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Castlevania's Adi Shankar announces Hyper Light Drifter TV series
Heart Machine


Castlevania’s Adi Shankar announces Hyper Light Drifter TV series

Netflix’s Castlevania producer is teaming up with HLD creator Alx Preston.

Hyper Light Drift is a 2D action RPG developed in an impressive solo effort by Alx Preston, and was released in 2016. The game is known for its gorgeous pixel art, intoxicating atmosphere, challenging and unique combat mechanics, and masterpiece soundtrack. After its release both critics and fans alike sang the games praises, and it was nominated for a slew of awards — including Best Original Game at the Golden Joystick Awards in 2016.

Preston originally funded the project through Kickstarter, asking for $27,000, but ended up raising over $600,000. This in turn allowed him to hire other developers, and found his own studio — Heart Machine. The small studio has become an indie darling, and has fans drooling with anticipation over their next upcoming title —  Solar Ash Kingdom. But that’s not all Heart Machine has in the works.

Today in a conversation with Polygon, Preston revealed that he’s partnered with Ali Shankar, producer of Netflix’s adaptions of Castlevania and the upcoming Devil May Cry series, to develop an animated series based on Hyper Light Drifter. The pair are still very much in the conceptual phase, chewing on how they can translate Hyper Light Drifter’s unique gameplay experience to the television medium. They’re actively reaching out to writers to lead the adaptation.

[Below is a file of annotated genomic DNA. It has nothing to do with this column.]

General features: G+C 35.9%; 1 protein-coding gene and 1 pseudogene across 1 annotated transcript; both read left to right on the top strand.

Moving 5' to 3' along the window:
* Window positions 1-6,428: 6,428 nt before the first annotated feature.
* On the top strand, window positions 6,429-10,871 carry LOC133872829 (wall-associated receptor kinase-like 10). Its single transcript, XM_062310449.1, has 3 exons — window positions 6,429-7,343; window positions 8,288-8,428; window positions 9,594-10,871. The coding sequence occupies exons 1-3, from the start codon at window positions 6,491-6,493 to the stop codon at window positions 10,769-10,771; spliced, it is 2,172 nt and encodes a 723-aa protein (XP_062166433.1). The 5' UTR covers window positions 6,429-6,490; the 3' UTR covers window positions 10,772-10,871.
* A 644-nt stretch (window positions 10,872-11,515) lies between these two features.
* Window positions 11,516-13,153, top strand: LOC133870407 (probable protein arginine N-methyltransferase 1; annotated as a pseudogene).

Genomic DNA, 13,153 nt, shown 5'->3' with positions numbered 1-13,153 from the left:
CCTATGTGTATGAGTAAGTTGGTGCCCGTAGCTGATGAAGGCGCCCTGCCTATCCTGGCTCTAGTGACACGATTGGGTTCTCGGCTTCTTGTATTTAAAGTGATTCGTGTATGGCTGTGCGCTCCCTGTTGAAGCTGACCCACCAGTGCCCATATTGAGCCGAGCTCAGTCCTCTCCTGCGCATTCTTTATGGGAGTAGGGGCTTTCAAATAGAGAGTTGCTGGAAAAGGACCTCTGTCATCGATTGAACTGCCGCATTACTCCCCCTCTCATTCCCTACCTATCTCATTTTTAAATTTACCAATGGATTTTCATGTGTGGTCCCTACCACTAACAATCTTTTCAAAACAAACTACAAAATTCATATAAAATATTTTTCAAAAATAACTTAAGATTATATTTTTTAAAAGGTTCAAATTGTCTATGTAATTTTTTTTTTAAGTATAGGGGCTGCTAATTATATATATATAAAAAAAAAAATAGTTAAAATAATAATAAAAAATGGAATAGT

“The difference between a series and a game is vast in a lot of ways,” Preston told Polygon. “Hyper Light as a game was pretty atmospheric and kind of overbearing at times. For a series, the question is: how do you sustain and keep your attention on a non-interactive run? Does it get really, really dark and serious? Does it have some levity?”

Preston and Shankar are “leaning a lot more towards something that’s representative of the game on the style side,” which leads one to wonder how they will translate pixel art, and the games unique atmosphere to a television series.

Unsurprisingly, Preston is struggling with how to address whether or not to use voice acting “There’s still a question of how much dialogue we really have, if any,” Preston says. “Could it be a more silent series or would we have voice acting? Considering Hyper Light was wordless, there’s an idea there of how much that would carry over to to a show.”

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